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Ignition Interlock Devices No Longer Required In Oklahoma

For years, many Oklahoma drivers convicted of driving under the influence (DUI) were required to install ignition interlock devices into their vehicles in order to get their driver's licenses back. These ignition interlocks require the driver to blow into a portable breathalyzer before the car can be started; they also randomly prompt the driver to breathe into the device at certain points during the trip. If the ignition interlock detects any alcohol in the sample, the vehicle's engine shuts off. 

But after a legal victory (combined with a change in legislation), these devices will no longer be required. Learn more about these recent changes to Oklahoma's DUI laws. 

Oklahoma's Ignition Interlock Legislation

Someone who is convicted of a DUI in Oklahoma will lose their license for a specified period of time, usually at least 3 to 6 months. Individuals in this situation can apply for a "hardship license" that allows them to drive to work or to other essential places. But until recently, to have one's non-hardship license returned, drivers were required to install an ignition interlock device for a specified period of time.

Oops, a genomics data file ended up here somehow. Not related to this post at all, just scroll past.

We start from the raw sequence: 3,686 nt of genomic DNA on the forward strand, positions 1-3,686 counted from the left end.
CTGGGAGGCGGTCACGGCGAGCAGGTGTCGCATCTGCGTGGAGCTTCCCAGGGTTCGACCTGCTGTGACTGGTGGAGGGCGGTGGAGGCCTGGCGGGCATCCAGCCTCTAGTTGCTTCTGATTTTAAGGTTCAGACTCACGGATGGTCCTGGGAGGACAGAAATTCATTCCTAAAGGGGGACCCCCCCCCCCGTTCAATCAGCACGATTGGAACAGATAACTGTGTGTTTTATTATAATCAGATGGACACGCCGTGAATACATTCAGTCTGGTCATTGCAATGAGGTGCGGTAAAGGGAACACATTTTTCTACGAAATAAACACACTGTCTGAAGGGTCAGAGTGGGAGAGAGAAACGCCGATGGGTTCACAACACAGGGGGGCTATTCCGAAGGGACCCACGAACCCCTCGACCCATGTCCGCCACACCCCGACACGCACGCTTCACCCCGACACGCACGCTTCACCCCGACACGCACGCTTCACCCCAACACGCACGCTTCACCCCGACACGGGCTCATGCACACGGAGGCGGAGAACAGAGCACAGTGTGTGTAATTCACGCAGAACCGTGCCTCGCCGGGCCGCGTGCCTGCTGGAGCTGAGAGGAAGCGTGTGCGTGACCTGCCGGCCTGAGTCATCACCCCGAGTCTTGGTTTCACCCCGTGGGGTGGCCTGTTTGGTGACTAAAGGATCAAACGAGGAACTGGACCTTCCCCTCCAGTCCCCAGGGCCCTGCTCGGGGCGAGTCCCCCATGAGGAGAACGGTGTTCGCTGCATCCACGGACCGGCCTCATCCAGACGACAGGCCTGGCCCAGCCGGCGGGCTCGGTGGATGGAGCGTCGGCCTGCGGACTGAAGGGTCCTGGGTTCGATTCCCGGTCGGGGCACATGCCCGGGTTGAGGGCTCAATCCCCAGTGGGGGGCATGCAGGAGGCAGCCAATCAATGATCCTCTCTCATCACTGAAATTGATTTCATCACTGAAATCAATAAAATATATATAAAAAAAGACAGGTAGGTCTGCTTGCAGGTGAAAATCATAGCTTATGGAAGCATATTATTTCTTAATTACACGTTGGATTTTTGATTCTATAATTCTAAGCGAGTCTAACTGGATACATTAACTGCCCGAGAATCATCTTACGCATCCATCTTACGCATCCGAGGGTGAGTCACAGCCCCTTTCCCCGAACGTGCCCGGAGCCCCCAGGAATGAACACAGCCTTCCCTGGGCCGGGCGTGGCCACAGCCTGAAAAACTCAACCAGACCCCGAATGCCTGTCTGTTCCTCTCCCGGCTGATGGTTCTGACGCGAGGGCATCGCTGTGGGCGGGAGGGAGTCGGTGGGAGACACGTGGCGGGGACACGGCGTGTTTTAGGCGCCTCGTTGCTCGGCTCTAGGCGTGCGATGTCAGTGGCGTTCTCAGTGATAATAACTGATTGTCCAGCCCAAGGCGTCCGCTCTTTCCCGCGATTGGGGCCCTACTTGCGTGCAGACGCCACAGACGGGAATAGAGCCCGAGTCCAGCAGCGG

Many critics of this law argued that it unfairly imposed financial penalties on those who could least afford them. In most cases, users needed to pay an installation fee, as well as monthly monitoring and maintenance costs. If the device was damaged, the user might also be on the hook for replacement costs. And for many DUI offenders, even first-time offenders, this ignition interlock requirement could be imposed for up to 18 months.

In response to this criticism, the Oklahoma Legislature recently eliminated this requirement. Going forward, drivers convicted of DUI will no longer be subject to the ignition interlock requirement.

A DUI Defense Firm Sues 

Even after this law changed, the Oklahoma Department of Public Safety (DPS) continued to enforce it for those who came to reinstate their driver's licenses. Because these individuals had been convicted of DUI before the law change, DPS argued that the repeal of the ignition interlock didn't absolve them of its requirement.

In response, an Oklahoma DUI defense firm sued the DPS, arguing that the repeal of the ignition interlock requirement applied to all who sought to have their driver's licenses reinstated, regardless of when the conviction occurred. The law firm won this lawsuit, and going forward, Oklahoma drivers will no longer be required to install an ignition interlock.

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